The political uses of mass murder

There was a time, I seem to recall, when no one attempted to tie mass murder by random sickos to politics. For example, I don’t remember anyone wondering about the politics of Richard Speck, the killer of Chicago student nurses, or Charles Whitman, the University of Texas shooter.

I don’t know when the turning point occurred. Perhaps it was the Oklahoma City bombing. In any event, the bounce Bill Clinton received following that event meant that, from then on, random killing sprees would always be viewed as candidates for political use.

Today, we saw this sad trend reach new heights when Brian Ross of ABC News attempted to tie the killings in Colorado to the Tea Party, incorrectly suggesting that the killer is a Tea Party activist. It’s difficult to believe that Ross did this in good faith, considering his apparent unwillingness, and that of his network, to recognize that the name of the killer, James Holmes, is quite common. In any case, the error would not have occurred had Ross not correctly perceived that there exists a mass audience hoping to be informed that the murderer was connected to the Tea Party. Absent such an audience, the story would have been duly fact checked.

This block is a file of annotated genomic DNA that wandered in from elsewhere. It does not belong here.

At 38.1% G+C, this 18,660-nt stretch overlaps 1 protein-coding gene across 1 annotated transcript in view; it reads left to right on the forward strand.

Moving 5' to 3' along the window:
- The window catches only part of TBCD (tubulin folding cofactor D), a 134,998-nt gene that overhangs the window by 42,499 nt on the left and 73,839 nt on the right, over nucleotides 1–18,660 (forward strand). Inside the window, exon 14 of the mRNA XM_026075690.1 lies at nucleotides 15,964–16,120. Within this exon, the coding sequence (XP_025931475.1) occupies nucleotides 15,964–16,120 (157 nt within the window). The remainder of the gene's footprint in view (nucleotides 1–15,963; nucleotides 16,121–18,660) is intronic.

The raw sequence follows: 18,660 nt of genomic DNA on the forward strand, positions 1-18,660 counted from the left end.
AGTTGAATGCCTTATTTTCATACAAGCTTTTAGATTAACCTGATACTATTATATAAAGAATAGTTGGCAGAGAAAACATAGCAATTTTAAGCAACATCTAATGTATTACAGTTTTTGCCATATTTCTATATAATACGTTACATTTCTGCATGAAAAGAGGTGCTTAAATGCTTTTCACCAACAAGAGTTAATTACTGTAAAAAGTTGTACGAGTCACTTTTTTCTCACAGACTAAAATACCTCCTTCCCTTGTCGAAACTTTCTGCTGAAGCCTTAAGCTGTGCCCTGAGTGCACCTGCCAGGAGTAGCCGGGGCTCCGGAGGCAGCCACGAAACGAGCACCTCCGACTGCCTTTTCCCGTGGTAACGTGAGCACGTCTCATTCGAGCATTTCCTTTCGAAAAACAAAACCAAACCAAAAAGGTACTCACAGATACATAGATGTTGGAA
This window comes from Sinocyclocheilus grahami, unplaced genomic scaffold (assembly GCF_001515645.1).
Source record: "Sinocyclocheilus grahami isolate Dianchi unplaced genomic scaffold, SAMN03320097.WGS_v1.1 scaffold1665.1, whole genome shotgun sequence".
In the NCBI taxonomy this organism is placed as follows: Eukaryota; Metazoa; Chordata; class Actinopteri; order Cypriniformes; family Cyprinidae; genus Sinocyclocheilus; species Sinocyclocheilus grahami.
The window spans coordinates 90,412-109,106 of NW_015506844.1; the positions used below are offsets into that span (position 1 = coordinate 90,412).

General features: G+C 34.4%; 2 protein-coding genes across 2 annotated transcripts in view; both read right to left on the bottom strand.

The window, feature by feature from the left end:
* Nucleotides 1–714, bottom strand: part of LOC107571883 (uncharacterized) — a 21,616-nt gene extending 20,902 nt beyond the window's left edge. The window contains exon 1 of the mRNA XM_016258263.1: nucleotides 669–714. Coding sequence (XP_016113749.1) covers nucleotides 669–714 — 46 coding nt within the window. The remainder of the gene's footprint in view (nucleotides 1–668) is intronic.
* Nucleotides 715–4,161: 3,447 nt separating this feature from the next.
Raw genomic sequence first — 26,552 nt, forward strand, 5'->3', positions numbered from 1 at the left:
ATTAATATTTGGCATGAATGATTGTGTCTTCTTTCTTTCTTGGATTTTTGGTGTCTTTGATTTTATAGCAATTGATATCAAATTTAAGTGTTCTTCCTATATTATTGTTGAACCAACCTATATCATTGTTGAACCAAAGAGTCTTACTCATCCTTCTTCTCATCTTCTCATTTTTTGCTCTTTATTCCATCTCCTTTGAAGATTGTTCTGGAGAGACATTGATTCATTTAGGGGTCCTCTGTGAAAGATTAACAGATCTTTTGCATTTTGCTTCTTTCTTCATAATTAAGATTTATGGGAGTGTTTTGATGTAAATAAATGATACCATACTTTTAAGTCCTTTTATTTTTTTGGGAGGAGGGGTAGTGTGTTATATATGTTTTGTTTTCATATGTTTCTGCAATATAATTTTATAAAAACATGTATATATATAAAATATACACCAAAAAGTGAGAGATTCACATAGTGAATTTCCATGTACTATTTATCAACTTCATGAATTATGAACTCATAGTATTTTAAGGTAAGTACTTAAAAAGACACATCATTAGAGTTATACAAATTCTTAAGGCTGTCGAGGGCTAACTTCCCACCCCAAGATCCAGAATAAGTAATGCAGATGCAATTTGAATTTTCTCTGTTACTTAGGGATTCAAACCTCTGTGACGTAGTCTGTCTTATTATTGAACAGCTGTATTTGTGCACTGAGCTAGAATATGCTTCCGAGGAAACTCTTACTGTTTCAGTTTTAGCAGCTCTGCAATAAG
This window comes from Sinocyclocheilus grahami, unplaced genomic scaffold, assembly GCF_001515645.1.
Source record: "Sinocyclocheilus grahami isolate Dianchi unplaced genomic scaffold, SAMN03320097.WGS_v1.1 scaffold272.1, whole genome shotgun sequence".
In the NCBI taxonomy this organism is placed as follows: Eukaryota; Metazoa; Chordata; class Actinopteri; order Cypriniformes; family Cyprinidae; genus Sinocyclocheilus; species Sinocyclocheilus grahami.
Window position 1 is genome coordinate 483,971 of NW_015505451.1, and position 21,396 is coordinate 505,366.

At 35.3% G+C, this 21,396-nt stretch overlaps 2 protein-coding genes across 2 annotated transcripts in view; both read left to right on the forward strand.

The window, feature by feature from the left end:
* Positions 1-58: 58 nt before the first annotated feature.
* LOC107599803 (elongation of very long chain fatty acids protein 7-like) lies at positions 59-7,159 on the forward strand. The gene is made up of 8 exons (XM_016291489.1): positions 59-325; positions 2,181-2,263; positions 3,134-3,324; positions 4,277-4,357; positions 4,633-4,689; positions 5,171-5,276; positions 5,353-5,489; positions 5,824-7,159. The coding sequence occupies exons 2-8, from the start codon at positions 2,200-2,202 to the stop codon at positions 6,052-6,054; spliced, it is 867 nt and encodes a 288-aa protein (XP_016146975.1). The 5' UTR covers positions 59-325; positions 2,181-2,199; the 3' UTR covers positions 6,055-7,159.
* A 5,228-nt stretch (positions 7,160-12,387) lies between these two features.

Killing sprees are sometimes political acts. The shooting of military personnel at Fort Hood by a Muslim extremist is a good example. But murder doesn’t become political just because the murderer belongs to a political party or movement, or a particular religious group. Thus, without more, it shouldn’t even matter if today’s gunman belonged to the Tea Party or any other large organization or movement.

As David Gelernter — himself the victim of the Unabomber — says, the fitting response to a terrible crime like today’s is silence or prayer. The appropriate response is not mindless politically-based speculation that only reinforces the fear that our culture and politics both have taken a grievously wrong turn.

UPDATE: I have modified this post slightly to more accurately state the nature of ABC’s error.